Intel pulled up the curtains on a little surprise at 2008 Computex technology show in Taipei, and the shocking revelation is geared for taking connected gaming to the next level. Using Intel-powered PCs, they’ve demonstrated that mobile phones could play video, audio, and relay game control messages via streams on a new build of StreamMyGame software. More details revealed at the full story.
The Technology show Computex 2008 in Taiwan has become Intel‘s playground for demonstrating the latest build of StreamMyGame software on Intel-powered machines. And from tech demos shown to audiences, they were able to prove how a mobile phone with a fast connection to the Internet and a keyboard add-on can play PC games without a hitch in gameplay.
Audio and video was said to be sent in real-time to the mobile phone’s miniature display and speakers, while the input from the cell phone was returned to the Intel PC to control the player in the game.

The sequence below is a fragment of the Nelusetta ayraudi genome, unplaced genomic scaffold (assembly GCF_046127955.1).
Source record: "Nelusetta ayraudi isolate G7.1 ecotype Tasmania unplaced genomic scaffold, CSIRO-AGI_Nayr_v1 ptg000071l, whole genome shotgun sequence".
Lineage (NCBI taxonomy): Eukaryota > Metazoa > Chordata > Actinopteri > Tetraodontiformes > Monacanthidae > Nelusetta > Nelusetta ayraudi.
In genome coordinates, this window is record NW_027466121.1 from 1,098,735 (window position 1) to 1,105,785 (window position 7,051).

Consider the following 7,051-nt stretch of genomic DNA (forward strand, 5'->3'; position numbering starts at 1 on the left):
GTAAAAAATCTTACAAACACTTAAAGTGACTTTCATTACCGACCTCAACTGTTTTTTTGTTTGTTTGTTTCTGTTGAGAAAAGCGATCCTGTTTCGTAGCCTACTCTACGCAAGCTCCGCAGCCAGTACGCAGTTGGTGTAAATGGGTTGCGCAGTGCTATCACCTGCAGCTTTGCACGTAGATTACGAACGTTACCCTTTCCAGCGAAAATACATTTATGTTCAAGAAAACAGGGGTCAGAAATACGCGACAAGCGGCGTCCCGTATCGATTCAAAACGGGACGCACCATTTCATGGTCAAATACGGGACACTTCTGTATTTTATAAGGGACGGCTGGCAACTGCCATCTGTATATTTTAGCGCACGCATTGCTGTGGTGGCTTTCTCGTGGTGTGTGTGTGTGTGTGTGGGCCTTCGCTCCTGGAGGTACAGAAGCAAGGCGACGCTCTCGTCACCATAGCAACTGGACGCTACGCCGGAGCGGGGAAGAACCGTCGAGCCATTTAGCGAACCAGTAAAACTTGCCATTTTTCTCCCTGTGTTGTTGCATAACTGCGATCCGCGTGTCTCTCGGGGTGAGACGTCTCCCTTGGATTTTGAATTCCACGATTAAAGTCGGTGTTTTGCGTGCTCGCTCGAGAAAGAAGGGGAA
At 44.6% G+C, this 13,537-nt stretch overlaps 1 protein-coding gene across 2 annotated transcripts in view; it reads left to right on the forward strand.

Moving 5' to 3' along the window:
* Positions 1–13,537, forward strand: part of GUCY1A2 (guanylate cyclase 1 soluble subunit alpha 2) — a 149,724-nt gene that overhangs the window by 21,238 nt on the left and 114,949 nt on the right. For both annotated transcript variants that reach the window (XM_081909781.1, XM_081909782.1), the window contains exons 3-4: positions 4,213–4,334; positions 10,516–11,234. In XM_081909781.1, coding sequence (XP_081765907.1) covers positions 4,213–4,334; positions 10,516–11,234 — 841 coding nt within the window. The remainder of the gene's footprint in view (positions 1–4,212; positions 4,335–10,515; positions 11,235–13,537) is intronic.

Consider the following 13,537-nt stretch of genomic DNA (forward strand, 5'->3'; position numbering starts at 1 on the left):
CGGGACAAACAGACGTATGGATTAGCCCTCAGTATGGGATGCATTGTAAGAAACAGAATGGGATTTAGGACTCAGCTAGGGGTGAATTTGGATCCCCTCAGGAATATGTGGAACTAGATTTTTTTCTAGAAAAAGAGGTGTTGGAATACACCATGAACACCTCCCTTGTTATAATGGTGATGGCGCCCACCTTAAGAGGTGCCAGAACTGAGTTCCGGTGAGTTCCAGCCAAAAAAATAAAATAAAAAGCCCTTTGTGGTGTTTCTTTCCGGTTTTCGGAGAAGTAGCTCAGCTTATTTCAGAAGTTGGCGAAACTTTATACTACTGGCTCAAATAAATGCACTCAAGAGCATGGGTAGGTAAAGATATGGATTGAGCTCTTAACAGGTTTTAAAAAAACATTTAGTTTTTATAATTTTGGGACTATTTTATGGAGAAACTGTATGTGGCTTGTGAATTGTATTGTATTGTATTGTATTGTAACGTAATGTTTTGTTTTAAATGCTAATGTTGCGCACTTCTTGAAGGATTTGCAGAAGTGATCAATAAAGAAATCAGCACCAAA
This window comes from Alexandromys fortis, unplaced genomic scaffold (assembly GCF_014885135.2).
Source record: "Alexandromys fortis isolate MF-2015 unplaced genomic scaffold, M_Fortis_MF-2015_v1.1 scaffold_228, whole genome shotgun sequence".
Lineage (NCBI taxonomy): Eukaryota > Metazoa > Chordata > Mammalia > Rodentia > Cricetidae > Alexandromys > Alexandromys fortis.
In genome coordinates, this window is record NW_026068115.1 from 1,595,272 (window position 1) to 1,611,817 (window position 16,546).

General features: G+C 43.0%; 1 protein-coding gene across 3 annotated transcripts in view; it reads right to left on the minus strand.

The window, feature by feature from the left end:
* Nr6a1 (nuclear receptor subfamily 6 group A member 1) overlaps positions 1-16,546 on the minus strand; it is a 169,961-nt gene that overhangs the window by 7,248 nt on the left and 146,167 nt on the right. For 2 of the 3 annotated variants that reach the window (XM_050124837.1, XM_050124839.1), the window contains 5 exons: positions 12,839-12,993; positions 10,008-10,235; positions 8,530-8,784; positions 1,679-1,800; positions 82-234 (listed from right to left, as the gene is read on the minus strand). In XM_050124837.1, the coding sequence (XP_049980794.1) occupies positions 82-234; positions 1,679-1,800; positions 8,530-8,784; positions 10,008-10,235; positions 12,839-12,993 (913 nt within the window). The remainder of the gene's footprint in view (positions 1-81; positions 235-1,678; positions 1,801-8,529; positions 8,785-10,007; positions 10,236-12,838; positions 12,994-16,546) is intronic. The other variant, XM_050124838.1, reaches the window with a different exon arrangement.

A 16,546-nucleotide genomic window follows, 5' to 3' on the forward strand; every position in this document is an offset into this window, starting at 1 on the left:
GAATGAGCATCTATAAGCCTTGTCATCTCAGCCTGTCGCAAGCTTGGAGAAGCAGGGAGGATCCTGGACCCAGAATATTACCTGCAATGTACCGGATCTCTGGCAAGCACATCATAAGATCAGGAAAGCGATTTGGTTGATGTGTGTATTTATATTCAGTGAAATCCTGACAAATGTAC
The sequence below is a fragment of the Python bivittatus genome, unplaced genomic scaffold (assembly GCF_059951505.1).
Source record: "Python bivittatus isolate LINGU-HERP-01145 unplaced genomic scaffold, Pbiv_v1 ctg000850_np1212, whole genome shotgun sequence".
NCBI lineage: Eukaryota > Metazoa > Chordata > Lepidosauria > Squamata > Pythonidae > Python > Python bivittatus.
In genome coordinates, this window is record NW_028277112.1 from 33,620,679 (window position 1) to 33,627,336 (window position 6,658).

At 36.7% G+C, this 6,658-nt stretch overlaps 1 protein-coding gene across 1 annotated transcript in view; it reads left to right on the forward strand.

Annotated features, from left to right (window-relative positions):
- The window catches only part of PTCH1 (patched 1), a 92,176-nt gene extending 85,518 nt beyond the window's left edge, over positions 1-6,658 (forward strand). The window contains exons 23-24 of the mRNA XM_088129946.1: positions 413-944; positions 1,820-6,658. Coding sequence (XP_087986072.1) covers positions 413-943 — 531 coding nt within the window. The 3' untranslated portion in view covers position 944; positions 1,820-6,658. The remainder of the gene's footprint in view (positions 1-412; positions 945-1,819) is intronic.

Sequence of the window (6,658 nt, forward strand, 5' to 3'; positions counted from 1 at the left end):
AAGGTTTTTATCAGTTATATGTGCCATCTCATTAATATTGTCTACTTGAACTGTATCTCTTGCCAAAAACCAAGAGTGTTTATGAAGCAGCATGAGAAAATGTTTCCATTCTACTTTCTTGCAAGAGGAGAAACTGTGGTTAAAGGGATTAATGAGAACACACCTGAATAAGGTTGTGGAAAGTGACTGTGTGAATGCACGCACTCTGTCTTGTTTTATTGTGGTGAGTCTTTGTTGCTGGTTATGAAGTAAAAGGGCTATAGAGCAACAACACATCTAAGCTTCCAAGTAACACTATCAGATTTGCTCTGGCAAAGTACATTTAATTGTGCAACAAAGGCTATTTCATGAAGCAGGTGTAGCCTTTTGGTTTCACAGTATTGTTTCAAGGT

Reports say that there was no compromise in gameplay, whatsoever. The cellular phone was connected to a WiMAX wireless broadband Internet network (previously approved as a world standard), and broadband speeds appear to be the key to StreamMyGame’s feats.
The games featured weren’t specified, but as we understand it, Intel foresees a time that high-specification games such as Crytek‘s Crysis will soon be played on your back pocket smart phone.
StreamMyGame’s technology has been around for some time now, but it has continued to wow audiences by allowing PlayStation 3, UMPC, and Linux rig owners to run PC-exclusive Windows applications via streaming. It’s membership is currently 20,000-strong.
“We are entering a new mobile age where everything from video, audio, software applications and games can be accessed and played on the move,” said StreamMyGame CEO Richard Faria. We’ll have more updates as we get them.